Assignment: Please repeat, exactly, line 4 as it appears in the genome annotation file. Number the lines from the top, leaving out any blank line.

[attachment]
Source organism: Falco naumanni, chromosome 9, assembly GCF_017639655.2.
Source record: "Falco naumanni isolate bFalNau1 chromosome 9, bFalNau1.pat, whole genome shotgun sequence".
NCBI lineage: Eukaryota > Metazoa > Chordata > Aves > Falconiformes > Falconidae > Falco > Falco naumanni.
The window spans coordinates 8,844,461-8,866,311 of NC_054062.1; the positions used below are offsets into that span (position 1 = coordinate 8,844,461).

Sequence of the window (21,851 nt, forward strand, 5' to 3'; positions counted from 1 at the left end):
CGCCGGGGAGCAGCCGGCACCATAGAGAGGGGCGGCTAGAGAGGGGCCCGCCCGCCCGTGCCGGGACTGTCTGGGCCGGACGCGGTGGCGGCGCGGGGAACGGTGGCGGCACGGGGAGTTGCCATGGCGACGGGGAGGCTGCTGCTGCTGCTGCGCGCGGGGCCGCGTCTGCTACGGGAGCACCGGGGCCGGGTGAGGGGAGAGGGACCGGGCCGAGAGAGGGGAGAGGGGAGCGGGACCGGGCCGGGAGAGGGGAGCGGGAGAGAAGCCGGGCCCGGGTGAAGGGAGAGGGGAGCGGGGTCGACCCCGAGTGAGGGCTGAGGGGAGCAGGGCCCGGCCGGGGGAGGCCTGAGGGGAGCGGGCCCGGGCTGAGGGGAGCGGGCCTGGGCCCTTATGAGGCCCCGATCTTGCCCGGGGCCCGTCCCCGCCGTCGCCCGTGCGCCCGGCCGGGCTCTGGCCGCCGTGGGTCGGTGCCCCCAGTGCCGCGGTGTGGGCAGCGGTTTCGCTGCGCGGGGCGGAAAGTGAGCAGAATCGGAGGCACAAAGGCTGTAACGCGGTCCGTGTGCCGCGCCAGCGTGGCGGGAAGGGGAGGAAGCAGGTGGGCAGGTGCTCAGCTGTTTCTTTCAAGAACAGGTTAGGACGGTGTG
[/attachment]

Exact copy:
The window spans coordinates 8,844,461-8,866,311 of NC_054062.1; the positions used below are offsets into that span (position 1 = coordinate 8,844,461).